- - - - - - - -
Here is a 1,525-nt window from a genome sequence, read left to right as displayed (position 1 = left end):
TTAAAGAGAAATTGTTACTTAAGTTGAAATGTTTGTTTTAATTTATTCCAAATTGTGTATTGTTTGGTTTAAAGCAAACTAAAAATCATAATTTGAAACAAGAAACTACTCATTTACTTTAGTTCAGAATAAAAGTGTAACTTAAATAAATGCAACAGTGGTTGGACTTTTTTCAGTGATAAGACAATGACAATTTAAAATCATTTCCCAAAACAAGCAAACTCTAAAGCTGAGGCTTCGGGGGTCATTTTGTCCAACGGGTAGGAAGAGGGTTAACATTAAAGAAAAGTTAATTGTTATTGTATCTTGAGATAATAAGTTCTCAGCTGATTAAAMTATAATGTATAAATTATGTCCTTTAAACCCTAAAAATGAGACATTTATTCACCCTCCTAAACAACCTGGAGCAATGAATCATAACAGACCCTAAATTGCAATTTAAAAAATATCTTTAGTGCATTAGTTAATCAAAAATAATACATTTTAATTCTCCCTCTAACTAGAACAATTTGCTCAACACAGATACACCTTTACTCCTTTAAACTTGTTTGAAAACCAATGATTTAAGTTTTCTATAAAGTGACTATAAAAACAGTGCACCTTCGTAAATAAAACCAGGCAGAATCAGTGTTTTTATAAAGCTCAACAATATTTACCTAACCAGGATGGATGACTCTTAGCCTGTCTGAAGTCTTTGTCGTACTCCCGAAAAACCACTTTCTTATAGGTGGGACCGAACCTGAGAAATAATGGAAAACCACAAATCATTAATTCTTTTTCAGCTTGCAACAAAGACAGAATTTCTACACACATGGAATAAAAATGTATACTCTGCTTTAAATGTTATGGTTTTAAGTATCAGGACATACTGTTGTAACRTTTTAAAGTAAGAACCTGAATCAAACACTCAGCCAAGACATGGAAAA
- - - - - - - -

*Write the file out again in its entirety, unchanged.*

Here is a 1,525-nt window from a genome sequence, read left to right as displayed (position 1 = left end):
TTAAAGAGAAATTGTTACTTAAGTTGAAATGTTTGTTTTAATTTATTCCAAATTGTGTATTGTTTGGTTTAAAGCAAACTAAAAATCATAATTTGAAACAAGAAACTACTCATTTACTTTAGTTCAGAATAAAAGTGTAACTTAAATAAATGCAACAGTGGTTGGACTTTTTTCAGTGATAAGACAATGACAATTTAAAATCATTTCCCAAAACAAGCAAACTCTAAAGCTGAGGCTTCGGGGGTCATTTTGTCCAACGGGTAGGAAGAGGGTTAACATTAAAGAAAAGTTAATTGTTATTGTATCTTGAGATAATAAGTTCTCAGCTGATTAAAMTATAATGTATAAATTATGTCCTTTAAACCCTAAAAATGAGACATTTATTCACCCTCCTAAACAACCTGGAGCAATGAATCATAACAGACCCTAAATTGCAATTTAAAAAATATCTTTAGTGCATTAGTTAATCAAAAATAATACATTTTAATTCTCCCTCTAACTAGAACAATTTGCTCAACACAGATACACCTTTACTCCTTTAAACTTGTTTGAAAACCAATGATTTAAGTTTTCTATAAAGTGACTATAAAAACAGTGCACCTTCGTAAATAAAACCAGGCAGAATCAGTGTTTTTATAAAGCTCAACAATATTTACCTAACCAGGATGGATGACTCTTAGCCTGTCTGAAGTCTTTGTCGTACTCCCGAAAAACCACTTTCTTATAGGTGGGACCGAACCTGAGAAATAATGGAAAACCACAAATCATTAATTCTTTTTCAGCTTGCAACAAAGACAGAATTTCTACACACATGGAATAAAAATGTATACTCTGCTTTAAATGTTATGGTTTTAAGTATCAGGACATACTGTTGTAACRTTTTAAAGTAAGAACCTGAATCAAACACTCAGCCAAGACATGGAAAA